Here’s another video I found that is absolutely adorable. Enjoy!
Until next time,
Life without food allergies.
Our world changed drastically the day we found out about Little Miss’ food allergies. We entered a world we didn’t really understand or knew much about. Now, I’m an educator to almost everyone in our lives. Honestly, its a bit tiring, but worth it for her health and vitality.
I found another video you might enjoy.
“Can’t go to baseball or games…”
“Bad stranger has moved next door and you are not allowed to move. You are always looking out the window to see if that guy is out in his driveway so that your children can go out and play”
“You don’t know where the risk is.”
“…Think of the un-obvious things that people take for granted…”
“We were going to go to the zoo but instead we went to the hospital.”
“I never let my guard down, because the minute I do that it feels like I’m playing a bit of Russian Roulet”
“That’s the scary part, you can be doing your best, but it may not be enough.”
“I don’t think it is possible to really, really understand it unless you are living with it.”
“I wouldn’t wish it on any parent…there is nothing more scary than to see your child not be able to breath.”
“Eating everything that has nuts in it…like snickers…eggs for breakfast every day…eating in a restaurant and order off the menu without having tow worry.”
These were a few quotes that really stuck out…especially the ones from the parent’s perspective.
Now that Little Miss is getting older and is more aware that most people do not have food allergies she struggles with how “unfair” it is that she can’t enjoy bagels, donuts, ice cream, and a great many other wonderful treats.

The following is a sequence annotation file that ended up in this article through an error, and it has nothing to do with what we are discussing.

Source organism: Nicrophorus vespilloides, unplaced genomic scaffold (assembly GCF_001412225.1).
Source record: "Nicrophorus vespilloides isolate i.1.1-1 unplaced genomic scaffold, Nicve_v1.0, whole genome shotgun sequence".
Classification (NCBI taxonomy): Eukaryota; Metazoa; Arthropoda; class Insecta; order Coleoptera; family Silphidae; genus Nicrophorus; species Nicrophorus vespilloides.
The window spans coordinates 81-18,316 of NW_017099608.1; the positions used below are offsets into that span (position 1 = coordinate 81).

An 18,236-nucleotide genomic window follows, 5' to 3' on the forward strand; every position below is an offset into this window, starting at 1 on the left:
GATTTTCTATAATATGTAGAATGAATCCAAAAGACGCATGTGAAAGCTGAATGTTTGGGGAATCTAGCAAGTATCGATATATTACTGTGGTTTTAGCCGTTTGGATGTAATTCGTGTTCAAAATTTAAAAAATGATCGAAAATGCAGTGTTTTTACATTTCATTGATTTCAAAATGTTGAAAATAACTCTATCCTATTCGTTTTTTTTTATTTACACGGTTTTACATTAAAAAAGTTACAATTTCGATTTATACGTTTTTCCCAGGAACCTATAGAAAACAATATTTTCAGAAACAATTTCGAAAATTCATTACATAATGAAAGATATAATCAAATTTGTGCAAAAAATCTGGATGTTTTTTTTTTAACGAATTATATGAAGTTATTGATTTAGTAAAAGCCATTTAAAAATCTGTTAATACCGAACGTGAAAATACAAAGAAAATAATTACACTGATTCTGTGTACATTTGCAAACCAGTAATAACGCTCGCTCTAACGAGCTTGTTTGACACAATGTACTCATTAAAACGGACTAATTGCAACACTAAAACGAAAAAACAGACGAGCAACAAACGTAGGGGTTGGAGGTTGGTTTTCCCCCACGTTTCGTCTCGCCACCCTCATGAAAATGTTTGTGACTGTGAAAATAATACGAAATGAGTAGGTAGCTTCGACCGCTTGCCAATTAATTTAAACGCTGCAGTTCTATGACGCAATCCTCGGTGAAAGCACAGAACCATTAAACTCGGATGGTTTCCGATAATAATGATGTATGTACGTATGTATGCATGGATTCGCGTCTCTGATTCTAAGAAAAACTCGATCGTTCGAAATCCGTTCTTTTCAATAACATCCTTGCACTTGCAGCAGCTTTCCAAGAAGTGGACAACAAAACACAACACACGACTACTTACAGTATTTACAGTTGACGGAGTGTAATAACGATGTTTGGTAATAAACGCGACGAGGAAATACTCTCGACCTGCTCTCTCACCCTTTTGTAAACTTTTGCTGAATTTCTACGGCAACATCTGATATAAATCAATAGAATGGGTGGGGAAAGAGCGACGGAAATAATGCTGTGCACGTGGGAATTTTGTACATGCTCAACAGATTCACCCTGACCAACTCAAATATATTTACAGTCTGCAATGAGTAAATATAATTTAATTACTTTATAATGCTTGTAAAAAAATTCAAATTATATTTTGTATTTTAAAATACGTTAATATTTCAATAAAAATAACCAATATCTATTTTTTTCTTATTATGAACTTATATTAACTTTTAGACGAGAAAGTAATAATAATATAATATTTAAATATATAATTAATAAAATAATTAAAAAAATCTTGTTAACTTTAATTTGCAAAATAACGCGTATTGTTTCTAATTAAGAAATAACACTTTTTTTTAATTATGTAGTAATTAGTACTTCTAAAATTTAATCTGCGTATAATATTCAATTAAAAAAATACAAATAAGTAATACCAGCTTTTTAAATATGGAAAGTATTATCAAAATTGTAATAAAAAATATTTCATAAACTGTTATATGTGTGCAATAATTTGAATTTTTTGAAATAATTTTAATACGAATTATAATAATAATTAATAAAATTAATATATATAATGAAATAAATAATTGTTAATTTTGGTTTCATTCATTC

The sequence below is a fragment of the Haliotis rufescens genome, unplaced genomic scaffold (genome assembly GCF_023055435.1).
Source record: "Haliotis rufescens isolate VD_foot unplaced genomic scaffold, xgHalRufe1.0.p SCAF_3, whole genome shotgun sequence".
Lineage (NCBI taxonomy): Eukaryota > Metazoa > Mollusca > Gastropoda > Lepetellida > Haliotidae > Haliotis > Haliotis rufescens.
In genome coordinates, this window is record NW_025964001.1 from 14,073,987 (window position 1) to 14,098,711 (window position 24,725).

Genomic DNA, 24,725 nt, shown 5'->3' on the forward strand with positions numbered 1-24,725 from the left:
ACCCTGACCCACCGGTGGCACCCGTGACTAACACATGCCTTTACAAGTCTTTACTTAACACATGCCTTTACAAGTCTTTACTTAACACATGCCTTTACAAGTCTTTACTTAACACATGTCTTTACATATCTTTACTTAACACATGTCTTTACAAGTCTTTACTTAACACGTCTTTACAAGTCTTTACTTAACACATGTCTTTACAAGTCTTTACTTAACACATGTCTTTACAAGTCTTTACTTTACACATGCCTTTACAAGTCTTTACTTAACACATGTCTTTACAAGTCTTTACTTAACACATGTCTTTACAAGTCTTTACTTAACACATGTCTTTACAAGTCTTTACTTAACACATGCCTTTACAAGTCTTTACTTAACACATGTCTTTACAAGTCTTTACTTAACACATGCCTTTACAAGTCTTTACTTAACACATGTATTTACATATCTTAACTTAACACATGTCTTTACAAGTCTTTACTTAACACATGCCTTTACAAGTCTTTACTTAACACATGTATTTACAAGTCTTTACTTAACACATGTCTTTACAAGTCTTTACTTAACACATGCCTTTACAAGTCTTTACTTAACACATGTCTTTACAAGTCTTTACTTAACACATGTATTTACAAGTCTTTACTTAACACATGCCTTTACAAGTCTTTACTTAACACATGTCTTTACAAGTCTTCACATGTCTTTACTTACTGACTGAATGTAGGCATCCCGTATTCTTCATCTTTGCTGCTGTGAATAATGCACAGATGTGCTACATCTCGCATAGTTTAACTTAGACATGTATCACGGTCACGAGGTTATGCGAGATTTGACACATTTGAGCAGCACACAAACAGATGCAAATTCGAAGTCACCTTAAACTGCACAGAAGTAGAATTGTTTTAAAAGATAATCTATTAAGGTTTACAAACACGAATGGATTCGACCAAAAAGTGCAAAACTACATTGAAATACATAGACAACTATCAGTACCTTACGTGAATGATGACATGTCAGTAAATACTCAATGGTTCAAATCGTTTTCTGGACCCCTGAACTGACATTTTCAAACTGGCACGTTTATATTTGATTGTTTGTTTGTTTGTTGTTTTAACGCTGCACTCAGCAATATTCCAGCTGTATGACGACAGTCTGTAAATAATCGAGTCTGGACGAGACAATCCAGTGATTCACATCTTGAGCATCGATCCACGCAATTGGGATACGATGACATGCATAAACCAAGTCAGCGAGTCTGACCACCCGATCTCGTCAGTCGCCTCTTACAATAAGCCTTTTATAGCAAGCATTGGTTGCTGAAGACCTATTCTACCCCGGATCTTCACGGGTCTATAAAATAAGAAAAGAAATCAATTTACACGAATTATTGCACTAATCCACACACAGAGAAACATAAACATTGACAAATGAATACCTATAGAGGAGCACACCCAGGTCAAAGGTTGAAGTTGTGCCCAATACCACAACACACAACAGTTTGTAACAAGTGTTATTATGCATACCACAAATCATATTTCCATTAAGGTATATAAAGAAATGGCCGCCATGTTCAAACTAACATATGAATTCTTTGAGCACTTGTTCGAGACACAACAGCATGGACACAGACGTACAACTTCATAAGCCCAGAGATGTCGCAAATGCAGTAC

As a mother, I never get to let my guard down for fear of an asthma attack, general bad health, or the worst, a trip to the hospital…I wish more people understood why I “control” her food so much; why I’ve given up on a lot of activities that include a lot of unsupervised children.
That’s what I imagine the most…understanding people in my life that don’t sit back and judge me for protecting my child.
Food galore…allergy laden food that is…then add cousins, aunts, uncles, grandparents, relatives and friends, in all shapes and sizes, eating things that are forbidden on your family’s list. It is difficult. “It’s not fair,” I often lament. I would love to have my daughter be able to eat things that everyone else eats, but the consequences of doing so far out weigh the unfairness in it all.
How do we handle it?
Make lots of our own substitutions. There’s no getting around the food, so the best option is to have lots of allergy safe foods on hand.
Make sure when visiting others you bring your own goodies, especially for the little ones.
This maybe obvious, when visiting others, don’t expect people to cater to your family’s needs. It is wonderful when you have a host or hostess that asks and is willing to provide some allergy free things! More often than not, though, you will find that people don’t understand or are at a loss as to what to make. Put them at ease, let them know you do not expect them to make food that your family can eat and you are happy to bring your own things. Be honest and up front, you don’t want to offend a hostess who might not know why you brought your own food!
The holidays are not the time to try to educate those around you. If you have folks that don’t understand the needs your family has, be gracious, but don’t try to educate them unless you feel they really have a desire to know.
While it’s hard not to be anxious about the food, enjoy the time gathered together.
Here’s a peek into the lives of those that live with food allergies. The fears, the challenges, and the hope.
I found this video and thought I’d share and I will soon get back to the holiday posts.
Until next time,